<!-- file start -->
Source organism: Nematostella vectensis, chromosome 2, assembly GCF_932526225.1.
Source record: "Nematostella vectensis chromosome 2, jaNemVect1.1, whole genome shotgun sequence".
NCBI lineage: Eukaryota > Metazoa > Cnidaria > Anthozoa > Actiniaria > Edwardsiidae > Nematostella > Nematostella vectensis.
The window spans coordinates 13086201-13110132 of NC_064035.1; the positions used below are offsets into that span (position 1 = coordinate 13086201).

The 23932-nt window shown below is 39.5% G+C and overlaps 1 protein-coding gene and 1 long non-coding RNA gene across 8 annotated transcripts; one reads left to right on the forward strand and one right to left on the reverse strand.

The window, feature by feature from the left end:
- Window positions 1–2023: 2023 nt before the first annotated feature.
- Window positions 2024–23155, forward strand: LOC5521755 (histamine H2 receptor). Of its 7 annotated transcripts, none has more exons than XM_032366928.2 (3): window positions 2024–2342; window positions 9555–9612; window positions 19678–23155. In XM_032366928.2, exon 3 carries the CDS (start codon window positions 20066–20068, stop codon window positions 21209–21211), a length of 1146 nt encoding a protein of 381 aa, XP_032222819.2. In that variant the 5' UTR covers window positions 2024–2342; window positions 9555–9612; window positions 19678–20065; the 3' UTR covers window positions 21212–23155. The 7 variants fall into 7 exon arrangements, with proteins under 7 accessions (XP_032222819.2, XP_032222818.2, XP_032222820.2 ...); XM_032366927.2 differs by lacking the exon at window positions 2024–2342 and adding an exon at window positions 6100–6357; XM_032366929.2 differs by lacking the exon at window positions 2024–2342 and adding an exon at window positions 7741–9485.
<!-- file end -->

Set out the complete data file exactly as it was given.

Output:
Source organism: Nematostella vectensis, chromosome 2, assembly GCF_932526225.1.
Source record: "Nematostella vectensis chromosome 2, jaNemVect1.1, whole genome shotgun sequence".
NCBI lineage: Eukaryota > Metazoa > Cnidaria > Anthozoa > Actiniaria > Edwardsiidae > Nematostella > Nematostella vectensis.
The window spans coordinates 13086201-13110132 of NC_064035.1; the positions used below are offsets into that span (position 1 = coordinate 13086201).

The 23932-nt window shown below is 39.5% G+C and overlaps 1 protein-coding gene and 1 long non-coding RNA gene across 8 annotated transcripts; one reads left to right on the forward strand and one right to left on the reverse strand.

The window, feature by feature from the left end:
- Window positions 1–2023: 2023 nt before the first annotated feature.
- Window positions 2024–23155, forward strand: LOC5521755 (histamine H2 receptor). Of its 7 annotated transcripts, none has more exons than XM_032366928.2 (3): window positions 2024–2342; window positions 9555–9612; window positions 19678–23155. In XM_032366928.2, exon 3 carries the CDS (start codon window positions 20066–20068, stop codon window positions 21209–21211), a length of 1146 nt encoding a protein of 381 aa, XP_032222819.2. In that variant the 5' UTR covers window positions 2024–2342; window positions 9555–9612; window positions 19678–20065; the 3' UTR covers window positions 21212–23155. The 7 variants fall into 7 exon arrangements, with proteins under 7 accessions (XP_032222819.2, XP_032222818.2, XP_032222820.2 ...); XM_032366927.2 differs by lacking the exon at window positions 2024–2342 and adding an exon at window positions 6100–6357; XM_032366929.2 differs by lacking the exon at window positions 2024–2342 and adding an exon at window positions 7741–9485.